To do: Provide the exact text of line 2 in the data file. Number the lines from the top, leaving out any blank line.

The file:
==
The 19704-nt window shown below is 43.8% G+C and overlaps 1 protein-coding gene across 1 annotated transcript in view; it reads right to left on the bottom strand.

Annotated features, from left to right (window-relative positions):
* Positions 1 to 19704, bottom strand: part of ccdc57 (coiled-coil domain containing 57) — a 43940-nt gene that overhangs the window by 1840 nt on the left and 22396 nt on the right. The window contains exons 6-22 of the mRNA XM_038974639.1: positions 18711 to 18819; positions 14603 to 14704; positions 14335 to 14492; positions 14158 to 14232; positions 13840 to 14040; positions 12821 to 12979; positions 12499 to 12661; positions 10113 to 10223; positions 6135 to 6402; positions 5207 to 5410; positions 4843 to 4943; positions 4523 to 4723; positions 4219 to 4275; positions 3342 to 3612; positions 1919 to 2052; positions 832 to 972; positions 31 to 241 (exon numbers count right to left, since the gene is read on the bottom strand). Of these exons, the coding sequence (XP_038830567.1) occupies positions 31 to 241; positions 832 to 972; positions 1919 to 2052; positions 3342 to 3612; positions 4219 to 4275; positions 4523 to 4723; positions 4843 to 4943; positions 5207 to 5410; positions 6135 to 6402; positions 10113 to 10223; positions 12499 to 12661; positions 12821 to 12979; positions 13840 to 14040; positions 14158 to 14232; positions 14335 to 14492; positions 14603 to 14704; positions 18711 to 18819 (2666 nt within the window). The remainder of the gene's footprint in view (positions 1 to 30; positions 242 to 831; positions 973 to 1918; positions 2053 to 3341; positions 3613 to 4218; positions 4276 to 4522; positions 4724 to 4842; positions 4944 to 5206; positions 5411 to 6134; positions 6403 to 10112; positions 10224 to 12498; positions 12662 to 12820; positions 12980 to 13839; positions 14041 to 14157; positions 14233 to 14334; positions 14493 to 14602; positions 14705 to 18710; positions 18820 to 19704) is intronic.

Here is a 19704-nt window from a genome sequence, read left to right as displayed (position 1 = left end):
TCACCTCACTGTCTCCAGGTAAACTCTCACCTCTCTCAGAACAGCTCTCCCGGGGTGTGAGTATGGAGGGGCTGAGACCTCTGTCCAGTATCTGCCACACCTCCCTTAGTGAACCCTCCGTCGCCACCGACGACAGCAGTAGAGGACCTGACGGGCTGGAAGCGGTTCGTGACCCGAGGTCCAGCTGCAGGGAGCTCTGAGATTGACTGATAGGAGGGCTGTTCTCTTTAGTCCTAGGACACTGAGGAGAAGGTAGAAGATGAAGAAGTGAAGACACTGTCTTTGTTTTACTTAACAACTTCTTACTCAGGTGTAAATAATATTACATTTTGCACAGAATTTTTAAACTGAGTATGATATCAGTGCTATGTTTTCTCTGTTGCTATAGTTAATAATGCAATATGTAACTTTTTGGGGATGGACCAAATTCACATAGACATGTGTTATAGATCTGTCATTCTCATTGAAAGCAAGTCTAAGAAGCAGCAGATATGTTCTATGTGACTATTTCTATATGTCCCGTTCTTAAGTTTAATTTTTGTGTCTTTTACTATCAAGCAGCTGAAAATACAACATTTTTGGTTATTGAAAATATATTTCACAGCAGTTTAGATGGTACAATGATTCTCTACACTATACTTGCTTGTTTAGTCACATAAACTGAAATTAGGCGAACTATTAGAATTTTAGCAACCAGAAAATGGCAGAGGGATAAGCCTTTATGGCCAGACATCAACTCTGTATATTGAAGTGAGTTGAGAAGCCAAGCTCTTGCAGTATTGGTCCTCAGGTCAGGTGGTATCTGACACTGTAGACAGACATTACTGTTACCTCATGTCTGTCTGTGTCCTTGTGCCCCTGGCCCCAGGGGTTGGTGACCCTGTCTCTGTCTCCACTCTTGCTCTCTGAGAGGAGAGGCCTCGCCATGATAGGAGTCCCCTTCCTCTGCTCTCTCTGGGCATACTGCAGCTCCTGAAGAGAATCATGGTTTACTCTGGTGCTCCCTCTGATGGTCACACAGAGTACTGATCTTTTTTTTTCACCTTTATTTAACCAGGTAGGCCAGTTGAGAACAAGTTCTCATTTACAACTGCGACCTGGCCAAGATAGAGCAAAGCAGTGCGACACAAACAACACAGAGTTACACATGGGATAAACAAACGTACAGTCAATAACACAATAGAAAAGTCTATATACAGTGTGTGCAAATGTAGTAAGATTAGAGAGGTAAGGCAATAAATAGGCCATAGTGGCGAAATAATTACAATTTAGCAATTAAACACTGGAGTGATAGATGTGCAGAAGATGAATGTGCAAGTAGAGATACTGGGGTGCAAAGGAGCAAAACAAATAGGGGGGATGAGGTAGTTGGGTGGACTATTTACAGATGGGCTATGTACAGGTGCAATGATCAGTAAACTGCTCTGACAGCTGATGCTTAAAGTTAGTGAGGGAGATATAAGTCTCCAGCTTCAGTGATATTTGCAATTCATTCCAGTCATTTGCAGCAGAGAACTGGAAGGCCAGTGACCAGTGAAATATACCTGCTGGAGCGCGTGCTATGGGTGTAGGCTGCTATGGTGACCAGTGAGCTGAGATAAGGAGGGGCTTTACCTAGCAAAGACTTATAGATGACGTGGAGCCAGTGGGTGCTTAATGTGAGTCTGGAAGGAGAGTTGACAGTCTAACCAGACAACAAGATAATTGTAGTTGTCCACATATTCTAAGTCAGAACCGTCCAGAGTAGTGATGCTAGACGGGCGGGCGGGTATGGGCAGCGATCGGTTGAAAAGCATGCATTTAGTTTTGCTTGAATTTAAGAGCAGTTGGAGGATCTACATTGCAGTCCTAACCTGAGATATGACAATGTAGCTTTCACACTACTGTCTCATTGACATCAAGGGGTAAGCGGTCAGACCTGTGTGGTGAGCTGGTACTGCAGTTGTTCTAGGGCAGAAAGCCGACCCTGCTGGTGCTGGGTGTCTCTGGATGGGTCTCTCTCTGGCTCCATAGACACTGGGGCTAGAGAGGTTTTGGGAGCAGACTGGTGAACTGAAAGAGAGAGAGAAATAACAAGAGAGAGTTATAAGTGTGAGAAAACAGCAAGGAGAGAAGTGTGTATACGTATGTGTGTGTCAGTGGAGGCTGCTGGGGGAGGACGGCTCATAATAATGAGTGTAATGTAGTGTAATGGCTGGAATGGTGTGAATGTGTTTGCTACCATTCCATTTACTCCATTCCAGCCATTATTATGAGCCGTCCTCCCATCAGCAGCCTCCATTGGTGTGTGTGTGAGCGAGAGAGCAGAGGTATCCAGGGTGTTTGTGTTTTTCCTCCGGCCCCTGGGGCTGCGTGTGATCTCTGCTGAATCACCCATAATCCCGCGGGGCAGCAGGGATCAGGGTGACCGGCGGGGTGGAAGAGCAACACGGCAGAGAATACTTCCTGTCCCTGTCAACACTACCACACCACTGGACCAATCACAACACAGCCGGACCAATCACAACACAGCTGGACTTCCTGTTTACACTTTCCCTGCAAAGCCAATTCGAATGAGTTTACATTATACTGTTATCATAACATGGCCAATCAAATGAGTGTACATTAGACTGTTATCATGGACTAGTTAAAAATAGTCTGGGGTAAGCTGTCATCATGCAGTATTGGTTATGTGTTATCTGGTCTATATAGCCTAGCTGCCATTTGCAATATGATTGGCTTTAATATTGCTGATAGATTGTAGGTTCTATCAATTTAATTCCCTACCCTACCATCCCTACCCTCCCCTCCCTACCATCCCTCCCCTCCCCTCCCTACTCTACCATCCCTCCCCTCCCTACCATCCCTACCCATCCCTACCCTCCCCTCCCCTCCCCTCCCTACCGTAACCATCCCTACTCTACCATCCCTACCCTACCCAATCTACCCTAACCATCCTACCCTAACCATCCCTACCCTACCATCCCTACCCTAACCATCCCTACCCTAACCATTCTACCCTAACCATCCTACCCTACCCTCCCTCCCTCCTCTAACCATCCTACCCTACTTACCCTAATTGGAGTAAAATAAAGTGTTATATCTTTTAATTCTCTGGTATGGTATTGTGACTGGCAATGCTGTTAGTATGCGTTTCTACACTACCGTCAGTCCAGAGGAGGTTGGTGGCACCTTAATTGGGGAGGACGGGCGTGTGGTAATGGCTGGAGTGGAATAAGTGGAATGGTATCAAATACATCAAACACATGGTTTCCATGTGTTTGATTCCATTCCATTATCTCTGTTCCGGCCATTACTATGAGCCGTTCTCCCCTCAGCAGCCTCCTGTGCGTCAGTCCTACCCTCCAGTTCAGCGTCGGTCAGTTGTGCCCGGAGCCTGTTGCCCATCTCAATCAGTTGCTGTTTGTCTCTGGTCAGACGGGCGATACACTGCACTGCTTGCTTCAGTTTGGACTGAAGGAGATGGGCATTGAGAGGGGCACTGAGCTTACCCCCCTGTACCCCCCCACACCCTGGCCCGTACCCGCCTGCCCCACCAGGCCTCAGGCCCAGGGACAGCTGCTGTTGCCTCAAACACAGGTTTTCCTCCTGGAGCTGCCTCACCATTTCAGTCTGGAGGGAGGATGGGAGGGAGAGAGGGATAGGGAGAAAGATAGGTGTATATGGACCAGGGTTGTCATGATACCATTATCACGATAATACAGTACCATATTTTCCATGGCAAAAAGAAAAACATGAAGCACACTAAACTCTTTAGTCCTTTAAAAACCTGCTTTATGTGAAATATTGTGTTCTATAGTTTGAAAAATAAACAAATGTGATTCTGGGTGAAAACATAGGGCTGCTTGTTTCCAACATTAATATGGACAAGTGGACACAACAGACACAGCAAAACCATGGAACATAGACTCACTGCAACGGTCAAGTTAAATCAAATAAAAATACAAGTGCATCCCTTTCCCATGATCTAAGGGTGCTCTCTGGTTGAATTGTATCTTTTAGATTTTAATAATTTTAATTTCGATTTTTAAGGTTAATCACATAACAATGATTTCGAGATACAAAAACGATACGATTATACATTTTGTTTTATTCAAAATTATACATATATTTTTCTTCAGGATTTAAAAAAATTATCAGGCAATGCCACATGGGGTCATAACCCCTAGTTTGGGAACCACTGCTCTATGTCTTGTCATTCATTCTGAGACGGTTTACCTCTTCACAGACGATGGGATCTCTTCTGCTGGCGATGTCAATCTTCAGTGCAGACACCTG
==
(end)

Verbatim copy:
Annotated features, from left to right (window-relative positions):